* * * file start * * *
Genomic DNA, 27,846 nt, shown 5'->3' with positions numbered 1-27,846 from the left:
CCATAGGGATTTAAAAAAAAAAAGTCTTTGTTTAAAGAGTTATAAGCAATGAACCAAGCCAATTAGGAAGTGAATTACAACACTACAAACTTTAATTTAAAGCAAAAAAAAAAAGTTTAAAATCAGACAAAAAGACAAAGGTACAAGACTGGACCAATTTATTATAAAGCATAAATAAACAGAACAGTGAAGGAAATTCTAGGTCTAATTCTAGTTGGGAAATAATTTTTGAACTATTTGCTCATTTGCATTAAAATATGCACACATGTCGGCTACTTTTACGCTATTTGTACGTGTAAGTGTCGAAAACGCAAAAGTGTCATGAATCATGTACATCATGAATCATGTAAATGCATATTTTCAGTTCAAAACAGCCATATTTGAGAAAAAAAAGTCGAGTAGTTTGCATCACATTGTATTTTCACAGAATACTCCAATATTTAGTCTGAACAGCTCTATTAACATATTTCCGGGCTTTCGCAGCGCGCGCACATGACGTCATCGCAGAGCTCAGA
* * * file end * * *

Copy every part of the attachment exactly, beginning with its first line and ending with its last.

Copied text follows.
Genomic DNA, 27,846 nt, shown 5'->3' with positions numbered 1-27,846 from the left:
CCATAGGGATTTAAAAAAAAAAAGTCTTTGTTTAAAGAGTTATAAGCAATGAACCAAGCCAATTAGGAAGTGAATTACAACACTACAAACTTTAATTTAAAGCAAAAAAAAAAAGTTTAAAATCAGACAAAAAGACAAAGGTACAAGACTGGACCAATTTATTATAAAGCATAAATAAACAGAACAGTGAAGGAAATTCTAGGTCTAATTCTAGTTGGGAAATAATTTTTGAACTATTTGCTCATTTGCATTAAAATATGCACACATGTCGGCTACTTTTACGCTATTTGTACGTGTAAGTGTCGAAAACGCAAAAGTGTCATGAATCATGTACATCATGAATCATGTAAATGCATATTTTCAGTTCAAAACAGCCATATTTGAGAAAAAAAAGTCGAGTAGTTTGCATCACATTGTATTTTCACAGAATACTCCAATATTTAGTCTGAACAGCTCTATTAACATATTTCCGGGCTTTCGCAGCGCGCGCACATGACGTCATCGCAGAGCTCAGA